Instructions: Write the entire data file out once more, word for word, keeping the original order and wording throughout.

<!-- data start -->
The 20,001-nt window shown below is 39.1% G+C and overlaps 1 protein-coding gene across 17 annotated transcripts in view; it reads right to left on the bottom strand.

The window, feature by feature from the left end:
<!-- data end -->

The 20,001-nt window shown below is 39.1% G+C and overlaps 1 protein-coding gene across 17 annotated transcripts in view; it reads right to left on the bottom strand.

The window, feature by feature from the left end: